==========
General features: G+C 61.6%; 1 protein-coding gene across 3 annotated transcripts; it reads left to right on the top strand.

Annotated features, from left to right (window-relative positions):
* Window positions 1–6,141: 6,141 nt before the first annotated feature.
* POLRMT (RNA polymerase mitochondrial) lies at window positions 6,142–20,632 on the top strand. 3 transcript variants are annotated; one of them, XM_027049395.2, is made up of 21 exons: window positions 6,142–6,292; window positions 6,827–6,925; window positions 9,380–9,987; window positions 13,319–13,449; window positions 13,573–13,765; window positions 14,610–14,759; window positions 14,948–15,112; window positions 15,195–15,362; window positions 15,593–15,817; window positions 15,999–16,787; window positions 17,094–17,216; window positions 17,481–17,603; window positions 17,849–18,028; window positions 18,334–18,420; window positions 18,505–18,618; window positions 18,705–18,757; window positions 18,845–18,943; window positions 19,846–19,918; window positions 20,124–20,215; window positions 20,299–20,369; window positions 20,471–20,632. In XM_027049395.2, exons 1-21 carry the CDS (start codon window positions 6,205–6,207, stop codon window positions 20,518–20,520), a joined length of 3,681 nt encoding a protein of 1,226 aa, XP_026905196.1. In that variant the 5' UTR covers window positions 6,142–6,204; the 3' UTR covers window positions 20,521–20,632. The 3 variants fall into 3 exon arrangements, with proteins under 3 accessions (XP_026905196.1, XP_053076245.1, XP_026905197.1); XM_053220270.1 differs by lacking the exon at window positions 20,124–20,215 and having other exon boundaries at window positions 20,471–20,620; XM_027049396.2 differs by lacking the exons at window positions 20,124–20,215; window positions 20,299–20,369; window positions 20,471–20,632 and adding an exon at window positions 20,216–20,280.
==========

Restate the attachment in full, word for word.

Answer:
General features: G+C 61.6%; 1 protein-coding gene across 3 annotated transcripts; it reads left to right on the top strand.

Annotated features, from left to right (window-relative positions):
* Window positions 1–6,141: 6,141 nt before the first annotated feature.
* POLRMT (RNA polymerase mitochondrial) lies at window positions 6,142–20,632 on the top strand. 3 transcript variants are annotated; one of them, XM_027049395.2, is made up of 21 exons: window positions 6,142–6,292; window positions 6,827–6,925; window positions 9,380–9,987; window positions 13,319–13,449; window positions 13,573–13,765; window positions 14,610–14,759; window positions 14,948–15,112; window positions 15,195–15,362; window positions 15,593–15,817; window positions 15,999–16,787; window positions 17,094–17,216; window positions 17,481–17,603; window positions 17,849–18,028; window positions 18,334–18,420; window positions 18,505–18,618; window positions 18,705–18,757; window positions 18,845–18,943; window positions 19,846–19,918; window positions 20,124–20,215; window positions 20,299–20,369; window positions 20,471–20,632. In XM_027049395.2, exons 1-21 carry the CDS (start codon window positions 6,205–6,207, stop codon window positions 20,518–20,520), a joined length of 3,681 nt encoding a protein of 1,226 aa, XP_026905196.1. In that variant the 5' UTR covers window positions 6,142–6,204; the 3' UTR covers window positions 20,521–20,632. The 3 variants fall into 3 exon arrangements, with proteins under 3 accessions (XP_026905196.1, XP_053076245.1, XP_026905197.1); XM_053220270.1 differs by lacking the exon at window positions 20,124–20,215 and having other exon boundaries at window positions 20,471–20,620; XM_027049396.2 differs by lacking the exons at window positions 20,124–20,215; window positions 20,299–20,369; window positions 20,471–20,632 and adding an exon at window positions 20,216–20,280.